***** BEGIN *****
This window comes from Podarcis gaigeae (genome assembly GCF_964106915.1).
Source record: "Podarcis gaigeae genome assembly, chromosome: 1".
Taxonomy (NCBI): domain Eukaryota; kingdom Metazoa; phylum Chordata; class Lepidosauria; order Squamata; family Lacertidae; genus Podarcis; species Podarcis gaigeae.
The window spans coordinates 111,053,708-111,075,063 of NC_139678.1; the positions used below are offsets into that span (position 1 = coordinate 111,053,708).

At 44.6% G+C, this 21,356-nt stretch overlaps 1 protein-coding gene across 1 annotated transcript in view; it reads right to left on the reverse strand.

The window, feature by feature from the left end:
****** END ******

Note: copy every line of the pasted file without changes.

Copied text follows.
This window comes from Podarcis gaigeae (genome assembly GCF_964106915.1).
Source record: "Podarcis gaigeae genome assembly, chromosome: 1".
Taxonomy (NCBI): domain Eukaryota; kingdom Metazoa; phylum Chordata; class Lepidosauria; order Squamata; family Lacertidae; genus Podarcis; species Podarcis gaigeae.
The window spans coordinates 111,053,708-111,075,063 of NC_139678.1; the positions used below are offsets into that span (position 1 = coordinate 111,053,708).

At 44.6% G+C, this 21,356-nt stretch overlaps 1 protein-coding gene across 1 annotated transcript in view; it reads right to left on the reverse strand.

The window, feature by feature from the left end: